By David M. Drucker
Senate Foreign Relations Chairman John Kerry (D-Mass.) is planning to pass the new Strategic Arms Reduction Treaty out of his committee before the August recess, which could set up a bitter partisan floor battle over its ratification.
But Senate Republicans and the White House are hoping to reach detente on the thorny issue before it hits the floor, and in so doing, convince 67 Senators to come aboard to approve it.
Minority Whip Jon Kyl (Ariz.) and several of his GOP colleagues have threatened to sink START over broader concerns about President Barack Obama's nuclear weapons policy. But Kyl has been in negotiations with Vice President Joseph Biden to try to break the impasse.
Obama has asked the Senate to ratify the nuclear arms reduction pact with Russian President Dmitry Medvedev by year's end, and Majority Leader Harry Reid (D-Nev.) intends to hold a floor vote by then. Meanwhile, the political tug of war over the treaty has continued to play out in committee hearings and on the opinion pages of major newspapers.
"New Start ... is more than a stand-alone treaty: It is an important element of Mr. Obama's overall plan for maintaining a credible U.S. nuclear capability," Kyl wrote in an opinion piece published in Thursday's Wall Street Journal. "If the Obama administration was clearly articulating that our nuclear posture is going to be strong and properly resourced, most senators will likely view the treaty as relatively benign. But right now many are wary of ratifying it because the Obama administration is sending mixed signals on this serious issue."
Earlier in the week, in an opinion piece of his own in the Washington Post, Kerry made the case for ratification, attempting to pick apart several of the GOP criticisms. This particular missive was directed as a critique of the START offered by former Massachusetts Gov. Mitt Romney, a GOP presidential candidate in 2008 who is widely expected to run again in 2012.
"New START will not constrain our ability to defend ourselves," Kerry wrote. "On the contrary, it will improve our national security by reducing the number of nuclear weapons held by the United States and Russia, and by improving relations with our old adversary. Ratification will also show the international community that we are honoring our commitments on nonproliferation."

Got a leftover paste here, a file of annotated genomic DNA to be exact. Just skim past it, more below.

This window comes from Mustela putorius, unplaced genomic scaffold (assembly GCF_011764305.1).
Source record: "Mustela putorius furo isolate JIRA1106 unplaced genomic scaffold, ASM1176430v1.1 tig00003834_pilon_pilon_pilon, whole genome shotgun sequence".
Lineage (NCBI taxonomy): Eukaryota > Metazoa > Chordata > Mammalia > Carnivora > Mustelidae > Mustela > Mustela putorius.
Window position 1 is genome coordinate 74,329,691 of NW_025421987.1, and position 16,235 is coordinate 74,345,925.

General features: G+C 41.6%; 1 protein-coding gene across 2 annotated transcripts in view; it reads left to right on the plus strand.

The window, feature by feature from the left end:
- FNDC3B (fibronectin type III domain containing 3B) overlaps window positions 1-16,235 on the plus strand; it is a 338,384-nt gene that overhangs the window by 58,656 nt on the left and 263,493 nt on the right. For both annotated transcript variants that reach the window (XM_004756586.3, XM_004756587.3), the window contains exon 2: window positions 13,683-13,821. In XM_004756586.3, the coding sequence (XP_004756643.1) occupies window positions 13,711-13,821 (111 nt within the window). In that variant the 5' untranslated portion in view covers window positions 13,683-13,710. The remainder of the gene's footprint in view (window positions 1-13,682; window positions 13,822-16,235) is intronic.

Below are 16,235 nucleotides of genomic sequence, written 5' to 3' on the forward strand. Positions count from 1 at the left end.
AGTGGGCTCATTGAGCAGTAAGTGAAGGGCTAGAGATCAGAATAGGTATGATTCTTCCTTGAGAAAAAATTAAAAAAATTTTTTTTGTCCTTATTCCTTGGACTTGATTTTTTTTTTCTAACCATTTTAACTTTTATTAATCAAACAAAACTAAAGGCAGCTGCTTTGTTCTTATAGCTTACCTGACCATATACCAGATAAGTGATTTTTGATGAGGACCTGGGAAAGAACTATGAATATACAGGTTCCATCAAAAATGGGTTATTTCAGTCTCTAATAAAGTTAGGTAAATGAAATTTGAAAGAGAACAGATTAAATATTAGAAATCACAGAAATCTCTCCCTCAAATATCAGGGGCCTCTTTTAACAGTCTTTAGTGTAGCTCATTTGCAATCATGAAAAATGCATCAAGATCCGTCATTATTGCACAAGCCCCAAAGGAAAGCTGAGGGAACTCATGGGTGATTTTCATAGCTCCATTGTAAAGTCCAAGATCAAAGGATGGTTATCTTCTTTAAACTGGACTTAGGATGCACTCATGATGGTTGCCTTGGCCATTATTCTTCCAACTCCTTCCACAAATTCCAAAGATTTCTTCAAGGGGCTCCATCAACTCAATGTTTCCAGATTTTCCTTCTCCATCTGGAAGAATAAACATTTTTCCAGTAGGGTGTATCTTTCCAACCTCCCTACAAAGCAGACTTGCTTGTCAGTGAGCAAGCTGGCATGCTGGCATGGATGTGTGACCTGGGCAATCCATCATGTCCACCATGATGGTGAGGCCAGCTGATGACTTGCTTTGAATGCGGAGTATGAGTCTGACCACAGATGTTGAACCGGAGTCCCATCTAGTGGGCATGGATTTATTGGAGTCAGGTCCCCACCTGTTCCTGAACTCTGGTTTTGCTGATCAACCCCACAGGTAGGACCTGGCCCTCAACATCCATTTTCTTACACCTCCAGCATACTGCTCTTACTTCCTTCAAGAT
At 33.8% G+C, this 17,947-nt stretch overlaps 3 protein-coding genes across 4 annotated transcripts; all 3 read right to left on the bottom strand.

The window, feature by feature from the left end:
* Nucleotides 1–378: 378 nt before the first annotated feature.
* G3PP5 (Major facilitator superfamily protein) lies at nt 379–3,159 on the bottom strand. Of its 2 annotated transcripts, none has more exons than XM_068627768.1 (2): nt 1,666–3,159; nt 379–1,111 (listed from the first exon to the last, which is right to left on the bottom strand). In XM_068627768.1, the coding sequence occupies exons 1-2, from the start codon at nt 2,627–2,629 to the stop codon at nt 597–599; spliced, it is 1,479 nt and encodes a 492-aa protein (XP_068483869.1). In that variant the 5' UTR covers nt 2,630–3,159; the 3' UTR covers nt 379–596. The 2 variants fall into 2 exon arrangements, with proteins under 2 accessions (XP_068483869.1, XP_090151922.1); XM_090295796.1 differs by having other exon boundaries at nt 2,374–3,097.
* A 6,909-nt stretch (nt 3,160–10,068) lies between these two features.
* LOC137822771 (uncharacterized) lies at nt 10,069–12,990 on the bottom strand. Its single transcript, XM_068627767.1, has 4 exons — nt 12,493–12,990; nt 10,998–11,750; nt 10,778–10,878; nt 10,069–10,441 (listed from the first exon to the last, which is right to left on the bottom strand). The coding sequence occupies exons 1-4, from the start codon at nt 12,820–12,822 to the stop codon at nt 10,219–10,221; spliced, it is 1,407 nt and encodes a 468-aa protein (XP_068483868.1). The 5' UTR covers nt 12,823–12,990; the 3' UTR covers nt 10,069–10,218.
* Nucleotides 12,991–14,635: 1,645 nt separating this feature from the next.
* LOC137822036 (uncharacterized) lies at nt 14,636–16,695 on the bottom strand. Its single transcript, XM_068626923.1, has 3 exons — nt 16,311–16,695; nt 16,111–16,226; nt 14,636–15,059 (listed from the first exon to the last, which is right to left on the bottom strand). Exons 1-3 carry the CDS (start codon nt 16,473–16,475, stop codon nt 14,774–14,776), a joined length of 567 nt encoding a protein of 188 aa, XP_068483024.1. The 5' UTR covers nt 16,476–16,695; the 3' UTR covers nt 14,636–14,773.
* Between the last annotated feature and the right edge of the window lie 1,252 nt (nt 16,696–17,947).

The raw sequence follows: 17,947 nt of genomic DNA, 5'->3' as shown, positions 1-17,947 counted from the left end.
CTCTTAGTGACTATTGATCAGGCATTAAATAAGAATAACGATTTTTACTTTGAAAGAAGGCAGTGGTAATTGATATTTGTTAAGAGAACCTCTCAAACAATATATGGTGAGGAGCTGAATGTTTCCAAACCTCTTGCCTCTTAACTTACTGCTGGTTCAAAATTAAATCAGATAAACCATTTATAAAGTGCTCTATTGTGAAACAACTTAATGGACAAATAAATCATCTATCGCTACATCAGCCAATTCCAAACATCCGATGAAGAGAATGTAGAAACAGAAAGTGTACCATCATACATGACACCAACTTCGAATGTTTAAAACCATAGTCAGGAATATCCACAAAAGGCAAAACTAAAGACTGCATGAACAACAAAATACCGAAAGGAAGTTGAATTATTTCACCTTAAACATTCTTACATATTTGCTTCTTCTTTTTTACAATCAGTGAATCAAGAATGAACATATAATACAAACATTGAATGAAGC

Kerry has held 10 hearings on START thus far. On Wednesday, he is scheduled to conduct a closed-door hearing on both the National Intelligence Estimate and the State Department's verification report. On Thursday, Kerry is expected to hold a hearing on nuclear weapons modernization -- a key concern of Kyl and other START skeptics -- with the directors of Los Alamos, Lawrence Livermore and Sandia national laboratories.
START is expected to clear the Foreign Relations Committee, given the panel's Democratic majority. Most Democrats support its ratification, most Republicans are opposed -- at least for now. The Obama administration considers the treaty -- struck with Medvedev in April -- to be a major foreign policy success.
Kyl, Armed Services ranking member John McCain (R-Ariz.) and Homeland Security and Governmental Affairs Chairman Joe Lieberman (ID-Conn.) have all expressed concern about the Obama administration's broader nuclear weapons policy. Their threats to oppose START appear rooted as much in their dissatisfaction with other aspects of Obama's nuclear weapons strategy, and they are using the ratification process to extract concessions.
Kyl, who in 1998 led a successful effort to block ratification of a nuclear test ban treaty under then-President Bill Clinton, is leading the GOP opposition. The potential political trouble for the new START appears to stem from changes Obama made to U.S. nuclear weapons policy in the nuclear policy review, which calls for narrowing the conditions under which the U.S. would employ nuclear weapons.
Republican critics, and Lieberman, have also taken issue with what they believe is the administration's failure to adequately follow through with efforts to modernize existing nuclear weapons stockpiles. Republicans contend that the administration's proposed 2011 budget doesn't adequately fund the modernization, and they have suggested that START could be delayed as a result.
However, as Kyl made clear in his Wall Street Journal opinion piece, Republicans also have problems with the language of the treaty itself. He cited three main concerns: possible inadequacies with the verification provisions, a "failure" to address Russia's large, tactical nuclear weapons arsenal, and its linkage of U.S. missile defense capabilities to arms reduction.
"The administration accepted treaty language that will help the Russians argue that the U.S. should cut back development of defenses against ballistic missiles," Kyl wrote. "This is worrisome less because of the explicit limitations on missile defense than because Mr. Obama has repeatedly shown weak support for U.S. missile defense."
Kerry vehemently disagreed, calling a complete "myth" the suggestion that START would hamper U.S. missile defense capabilities.
"The treaty will have no impact on our ability to build ballistic missile defenses against Iran, North Korea or other threats from other regions," Kerry wrote in the Washington Post. "The Obama administration is free to proceed with missile defense plans it announced last year."